The AUTM conference was truly a fantastic opportunity to expand your professional network , talk to really interesting people with interesting backgrounds and to understand international trends in technology transfer.

For more information, please contact Maheshi Wadasinghe on m.wadasinghe@qutbluebox.

AUTM

New lens to treat children with short-sightedness

Short-sightedness is the one where you can see okay to read, but you can’t see anything in the distance. It affects up to 90% of school children in Asian countries and it’s on the rise in Australia too. What you might not know (we didn’t) is that being short-sighted (also called myopia) can lead to a lot of unpleasant side effects when you’re older, such as blindness.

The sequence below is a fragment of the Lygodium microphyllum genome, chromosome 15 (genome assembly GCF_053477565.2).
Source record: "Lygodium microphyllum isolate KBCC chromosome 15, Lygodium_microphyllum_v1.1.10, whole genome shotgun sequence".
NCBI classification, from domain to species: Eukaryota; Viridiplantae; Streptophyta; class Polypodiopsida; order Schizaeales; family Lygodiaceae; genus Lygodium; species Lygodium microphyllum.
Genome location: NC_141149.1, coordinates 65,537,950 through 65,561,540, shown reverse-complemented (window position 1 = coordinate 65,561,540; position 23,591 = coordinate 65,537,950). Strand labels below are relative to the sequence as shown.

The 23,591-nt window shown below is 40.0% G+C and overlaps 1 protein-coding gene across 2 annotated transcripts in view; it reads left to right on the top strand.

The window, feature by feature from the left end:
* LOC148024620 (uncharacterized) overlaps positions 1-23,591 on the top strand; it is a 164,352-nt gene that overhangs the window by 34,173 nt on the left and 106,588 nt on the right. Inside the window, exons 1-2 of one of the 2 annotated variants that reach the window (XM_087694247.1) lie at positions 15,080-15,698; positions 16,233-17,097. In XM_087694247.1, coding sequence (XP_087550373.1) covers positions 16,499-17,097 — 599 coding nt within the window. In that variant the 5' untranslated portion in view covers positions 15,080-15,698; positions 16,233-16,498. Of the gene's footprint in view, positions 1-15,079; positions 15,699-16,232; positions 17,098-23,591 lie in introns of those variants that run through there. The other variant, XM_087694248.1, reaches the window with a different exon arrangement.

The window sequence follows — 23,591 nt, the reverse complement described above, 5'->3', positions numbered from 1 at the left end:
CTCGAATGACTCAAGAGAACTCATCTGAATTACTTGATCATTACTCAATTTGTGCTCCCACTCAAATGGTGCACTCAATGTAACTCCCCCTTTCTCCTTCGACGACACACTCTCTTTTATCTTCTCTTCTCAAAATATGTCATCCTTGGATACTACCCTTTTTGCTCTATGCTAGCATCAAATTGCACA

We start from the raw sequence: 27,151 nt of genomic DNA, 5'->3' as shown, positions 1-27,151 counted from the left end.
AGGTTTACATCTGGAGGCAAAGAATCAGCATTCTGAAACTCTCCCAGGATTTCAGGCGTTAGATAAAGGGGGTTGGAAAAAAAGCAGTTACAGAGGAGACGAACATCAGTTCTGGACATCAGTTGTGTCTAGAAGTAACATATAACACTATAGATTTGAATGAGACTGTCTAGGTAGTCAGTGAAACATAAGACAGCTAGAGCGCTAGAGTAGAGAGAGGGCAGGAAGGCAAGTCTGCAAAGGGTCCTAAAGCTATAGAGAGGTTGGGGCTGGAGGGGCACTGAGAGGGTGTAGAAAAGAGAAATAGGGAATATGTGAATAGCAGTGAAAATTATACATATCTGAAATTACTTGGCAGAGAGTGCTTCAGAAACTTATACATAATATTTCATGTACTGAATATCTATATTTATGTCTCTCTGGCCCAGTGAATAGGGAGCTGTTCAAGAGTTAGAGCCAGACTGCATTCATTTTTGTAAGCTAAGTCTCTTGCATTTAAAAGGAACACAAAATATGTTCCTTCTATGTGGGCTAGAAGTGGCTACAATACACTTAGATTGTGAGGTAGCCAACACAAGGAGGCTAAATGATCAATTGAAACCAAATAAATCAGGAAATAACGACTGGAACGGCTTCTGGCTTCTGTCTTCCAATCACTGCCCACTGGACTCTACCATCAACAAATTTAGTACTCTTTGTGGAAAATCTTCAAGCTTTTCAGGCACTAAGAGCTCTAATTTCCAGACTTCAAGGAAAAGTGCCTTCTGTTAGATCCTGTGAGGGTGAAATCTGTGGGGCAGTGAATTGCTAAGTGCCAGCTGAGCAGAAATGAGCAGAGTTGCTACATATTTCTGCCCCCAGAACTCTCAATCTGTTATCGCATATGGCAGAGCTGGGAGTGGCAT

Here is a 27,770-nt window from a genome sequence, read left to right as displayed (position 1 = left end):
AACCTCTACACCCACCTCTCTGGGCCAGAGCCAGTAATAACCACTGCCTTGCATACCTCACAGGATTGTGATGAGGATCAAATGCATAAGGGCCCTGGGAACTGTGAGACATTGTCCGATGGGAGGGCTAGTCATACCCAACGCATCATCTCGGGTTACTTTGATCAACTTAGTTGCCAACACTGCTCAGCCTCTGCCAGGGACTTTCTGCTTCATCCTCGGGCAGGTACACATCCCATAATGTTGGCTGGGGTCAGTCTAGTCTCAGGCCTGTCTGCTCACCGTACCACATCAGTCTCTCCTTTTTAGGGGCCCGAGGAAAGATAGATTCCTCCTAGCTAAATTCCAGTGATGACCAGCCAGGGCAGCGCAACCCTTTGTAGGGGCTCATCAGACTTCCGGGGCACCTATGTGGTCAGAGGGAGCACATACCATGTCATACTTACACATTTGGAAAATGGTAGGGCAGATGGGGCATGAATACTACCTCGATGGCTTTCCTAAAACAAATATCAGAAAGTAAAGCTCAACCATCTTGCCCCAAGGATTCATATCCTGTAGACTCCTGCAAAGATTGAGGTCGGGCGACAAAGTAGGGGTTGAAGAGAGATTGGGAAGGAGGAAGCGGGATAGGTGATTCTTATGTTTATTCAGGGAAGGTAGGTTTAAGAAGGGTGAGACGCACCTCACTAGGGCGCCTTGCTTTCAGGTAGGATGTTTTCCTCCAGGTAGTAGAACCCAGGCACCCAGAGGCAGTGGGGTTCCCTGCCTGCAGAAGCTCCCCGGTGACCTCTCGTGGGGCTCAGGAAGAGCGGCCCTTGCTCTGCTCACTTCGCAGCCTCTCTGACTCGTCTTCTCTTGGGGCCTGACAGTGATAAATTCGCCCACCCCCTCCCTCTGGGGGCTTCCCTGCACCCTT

At QUT, researchers have designed a completely new lens that might not only stop children developing short-sightedness, but also slow down the progression of the condition. All we need now is an industry partner to take the lens through a large-scale clinical trial. It’s a big undertaking, but there’s a huge, growing market and a lot of children who’d be grateful.

Read more about the lens…

Breathe easier and swim (or run) faster

While a lot of us (make that most of us) don’t breathe properly, it is professional athletes who really stand to benefit from improving the way they breathe.

QUT postgrad Sam James is hoping to improve athlete’s diaphragmatic breathing* with a new device he’s developed.

You may have heard of Sam. He’s the design force behind the Corsuit. This is a training aid, which can help swimmers improve their performance. At last count, professional swimmers are using the Corsuit in 31 countries.